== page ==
Category Archives: Wall Art

Tension and symmetry

AKA – Adventures in Weaving, Part I

After the enforced break between my birthday and actually being here to use my present, I was itching to start weaving … so almost as soon as I got unpacked, I strung my loom and got to work on my first piece … it’s essentially a sampler piece, just practising the techniques and trying to find my way into it. I’ve based it on the sampler in Kirsten Glasbrook’s ‘Tapestry Weaving’ primer, working my way through the geometric forms and learning how to make different structures, shapes and rhythms with warp and weft.

The techniques themselves I find relatively straightforward, but to get the piece absolutely “right” is much, much harder … the amount of concentration needed is far, far higher than for quilting, embroidery or any other form of sewing, and I’ve found my piece gradually narrowing as I’ve headed on up – a common error, apparently, caused by too much tension on the outer warp. As a result, the symmetry is distorted – which is frustrating, but on the whole, I’m pretty pleased with my first effort, even with the obvious flaws and errors.

The process itself is absolutely fascinating – to immerse myself so totally in the slow addition of one line of weft above another, and see a piece of cloth gradually flowing out underneath it, the need to be so completely in the moment to transmit my intentions through the yarn, is new to me, and is something that I have connected with, so that I know weaving will be something that is a permanent part of my life.

I’m going to weave another sampler along these lines, perhaps in different colours, and working on softer shapes and curves, but I’m already generating ideas in my head for further weaving projects … and it’s changed the way I look at things, re-imagining pictures and textures in terms of blocks for weaving. Once I’ve mastered the basics, the next big lesson will be translating images into weaving patterns …. something I’m already excited about.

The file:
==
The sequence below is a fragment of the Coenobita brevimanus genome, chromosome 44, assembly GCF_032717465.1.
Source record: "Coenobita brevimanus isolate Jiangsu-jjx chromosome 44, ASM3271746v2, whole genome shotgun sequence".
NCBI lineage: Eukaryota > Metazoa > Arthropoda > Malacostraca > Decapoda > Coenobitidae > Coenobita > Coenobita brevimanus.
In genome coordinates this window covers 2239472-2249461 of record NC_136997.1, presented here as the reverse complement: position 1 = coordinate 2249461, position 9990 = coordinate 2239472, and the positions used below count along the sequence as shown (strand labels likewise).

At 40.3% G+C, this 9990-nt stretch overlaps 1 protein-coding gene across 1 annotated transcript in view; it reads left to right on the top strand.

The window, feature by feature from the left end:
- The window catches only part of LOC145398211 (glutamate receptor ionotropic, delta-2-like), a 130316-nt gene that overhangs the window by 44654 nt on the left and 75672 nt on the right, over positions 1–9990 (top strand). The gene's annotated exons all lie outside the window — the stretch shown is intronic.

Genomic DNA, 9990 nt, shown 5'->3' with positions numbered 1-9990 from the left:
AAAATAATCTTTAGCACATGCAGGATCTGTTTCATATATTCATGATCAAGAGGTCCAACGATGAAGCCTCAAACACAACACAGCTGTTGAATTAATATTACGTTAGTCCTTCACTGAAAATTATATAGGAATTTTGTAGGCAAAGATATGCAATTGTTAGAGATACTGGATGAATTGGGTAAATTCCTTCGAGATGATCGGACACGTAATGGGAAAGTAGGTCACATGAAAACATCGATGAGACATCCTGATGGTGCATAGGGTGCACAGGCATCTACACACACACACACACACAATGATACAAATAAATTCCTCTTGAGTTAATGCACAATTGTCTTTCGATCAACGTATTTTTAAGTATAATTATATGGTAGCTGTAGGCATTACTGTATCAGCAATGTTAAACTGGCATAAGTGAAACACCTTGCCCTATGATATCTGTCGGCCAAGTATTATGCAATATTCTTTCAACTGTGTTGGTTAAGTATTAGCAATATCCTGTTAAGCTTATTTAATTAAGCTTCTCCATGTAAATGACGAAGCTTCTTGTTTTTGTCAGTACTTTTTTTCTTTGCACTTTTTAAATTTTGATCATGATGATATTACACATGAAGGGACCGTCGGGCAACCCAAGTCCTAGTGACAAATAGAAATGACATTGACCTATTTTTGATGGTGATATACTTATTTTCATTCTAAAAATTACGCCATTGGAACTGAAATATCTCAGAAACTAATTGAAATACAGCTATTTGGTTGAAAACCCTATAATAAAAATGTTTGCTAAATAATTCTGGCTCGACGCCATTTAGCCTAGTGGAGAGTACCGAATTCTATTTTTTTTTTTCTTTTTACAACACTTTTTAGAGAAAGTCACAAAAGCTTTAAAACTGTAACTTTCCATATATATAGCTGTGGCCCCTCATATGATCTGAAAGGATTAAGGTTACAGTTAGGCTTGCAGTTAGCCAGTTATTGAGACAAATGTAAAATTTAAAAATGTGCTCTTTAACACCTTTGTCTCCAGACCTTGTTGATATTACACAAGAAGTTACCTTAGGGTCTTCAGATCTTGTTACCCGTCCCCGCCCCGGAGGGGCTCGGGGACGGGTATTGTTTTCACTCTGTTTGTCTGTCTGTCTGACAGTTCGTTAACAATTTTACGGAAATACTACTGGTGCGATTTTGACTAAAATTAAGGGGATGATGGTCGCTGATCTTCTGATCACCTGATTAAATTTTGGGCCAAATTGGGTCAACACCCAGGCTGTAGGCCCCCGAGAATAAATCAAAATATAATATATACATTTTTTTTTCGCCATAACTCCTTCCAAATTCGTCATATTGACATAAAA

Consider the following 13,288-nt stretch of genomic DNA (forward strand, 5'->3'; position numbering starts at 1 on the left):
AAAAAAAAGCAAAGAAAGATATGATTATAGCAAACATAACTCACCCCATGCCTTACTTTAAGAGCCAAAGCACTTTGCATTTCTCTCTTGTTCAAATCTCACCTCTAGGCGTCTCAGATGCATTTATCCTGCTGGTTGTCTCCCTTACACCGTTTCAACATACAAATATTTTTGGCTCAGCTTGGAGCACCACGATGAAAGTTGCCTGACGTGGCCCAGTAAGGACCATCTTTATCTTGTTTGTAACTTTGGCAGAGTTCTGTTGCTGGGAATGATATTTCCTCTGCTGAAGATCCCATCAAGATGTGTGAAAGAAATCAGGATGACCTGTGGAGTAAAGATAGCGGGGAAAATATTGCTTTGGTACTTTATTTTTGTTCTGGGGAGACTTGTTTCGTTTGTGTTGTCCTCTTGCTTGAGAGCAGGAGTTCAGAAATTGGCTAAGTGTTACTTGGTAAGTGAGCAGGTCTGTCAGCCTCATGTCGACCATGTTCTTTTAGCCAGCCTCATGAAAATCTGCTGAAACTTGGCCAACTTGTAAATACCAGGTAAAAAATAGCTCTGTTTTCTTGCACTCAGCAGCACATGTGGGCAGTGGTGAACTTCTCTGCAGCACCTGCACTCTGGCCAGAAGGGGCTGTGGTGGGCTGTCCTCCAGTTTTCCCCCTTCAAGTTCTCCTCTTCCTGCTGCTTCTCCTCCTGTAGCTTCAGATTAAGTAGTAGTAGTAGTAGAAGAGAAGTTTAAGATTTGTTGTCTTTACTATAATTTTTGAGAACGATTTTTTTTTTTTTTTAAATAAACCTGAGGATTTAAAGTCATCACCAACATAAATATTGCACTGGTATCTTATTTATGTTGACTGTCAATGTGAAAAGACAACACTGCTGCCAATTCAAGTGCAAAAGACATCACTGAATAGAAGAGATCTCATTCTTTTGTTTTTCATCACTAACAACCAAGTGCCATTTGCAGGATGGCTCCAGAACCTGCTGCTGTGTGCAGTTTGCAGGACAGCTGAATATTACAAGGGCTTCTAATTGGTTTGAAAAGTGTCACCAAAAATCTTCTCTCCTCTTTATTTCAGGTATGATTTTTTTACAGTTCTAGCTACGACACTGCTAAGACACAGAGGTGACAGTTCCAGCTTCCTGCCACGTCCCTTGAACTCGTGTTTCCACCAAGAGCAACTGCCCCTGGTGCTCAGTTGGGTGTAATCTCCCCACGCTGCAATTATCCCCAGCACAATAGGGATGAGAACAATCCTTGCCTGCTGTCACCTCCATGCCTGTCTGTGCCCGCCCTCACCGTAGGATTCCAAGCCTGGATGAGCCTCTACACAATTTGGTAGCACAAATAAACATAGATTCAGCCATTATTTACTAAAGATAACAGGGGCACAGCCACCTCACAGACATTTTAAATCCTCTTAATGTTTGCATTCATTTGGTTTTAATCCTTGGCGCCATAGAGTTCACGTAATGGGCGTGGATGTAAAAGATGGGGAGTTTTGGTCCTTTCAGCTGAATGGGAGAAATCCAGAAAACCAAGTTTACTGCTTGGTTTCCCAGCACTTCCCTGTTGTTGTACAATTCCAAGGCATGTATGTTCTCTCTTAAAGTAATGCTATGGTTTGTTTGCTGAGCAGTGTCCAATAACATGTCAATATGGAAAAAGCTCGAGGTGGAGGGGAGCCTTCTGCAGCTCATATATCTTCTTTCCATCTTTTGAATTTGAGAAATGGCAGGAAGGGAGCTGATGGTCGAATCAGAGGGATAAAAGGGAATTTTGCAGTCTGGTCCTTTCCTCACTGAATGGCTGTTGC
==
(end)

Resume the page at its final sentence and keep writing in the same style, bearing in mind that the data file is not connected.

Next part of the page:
What has been equally fascinating has been Honey’s response to weaving … initially dismissive (we did that in year 1. It’s easy), she’s become gradually more and more interested, sitting with me and asking questions (and bearing with me as I finish a shed before I answer, or mutter curses as I unravel a row I did wrong because I was talking to her and not paying attention to what my fingers were doing), to the point that she asked to have a go. So I duly strung a warp on an old picture frame, and set her on her way:

She’s braver than me, mixing a hefty cotton with a delicate chenille on her first attempt – but then she’s not interested in the ‘rules’ – she’s just following her own internal dictates as to what she wants to do.

Perhaps that’s not such a bad way to go.

It looks like we’ll be teaching each other to weave over the next few months.

Anthriscus II

More work in progress for the Anthriscus piece …

With the background panel finished, it was time to start on the foreground embroidery:

The organza was just too sheer, so I replaced it with tulle … which brought its own set of problems, since the hexagonal structure was too open for the detail embroidery of the flowers themselves.

I made an ink drawing of the foreground first, and laid it underneath the tulle as a guide. The stems were straightforward enough … running stitch through the tulle, with the ends darned back in:

To make the flowers, I appliqued organza over the tulle, basting it in place …

And then for the fine embroidery … a combination of miniscule wheatear stitch, fern stitch, fly stitch and the occasional french knot … serious eye-trauma with all that translucent shimmering organza over hexagonal tulle, and back-ache to boot. But worth it, I think:

The organza got trimmed right back, and the basting stitches were removed once the flower itself was finished. There was a point where I thought I was never going to finish …. no matter how fast I embroidered, there always seemed to be a vast expanse still awaiting cover. But I got there in the end, and once I’d finished the frame with some strips of leather from an old coat, I was *so* pleased with the result.

It’s been submitted, so now I’m hanging on waiting to hear if I’ve made the exhibition. Fingers crossed.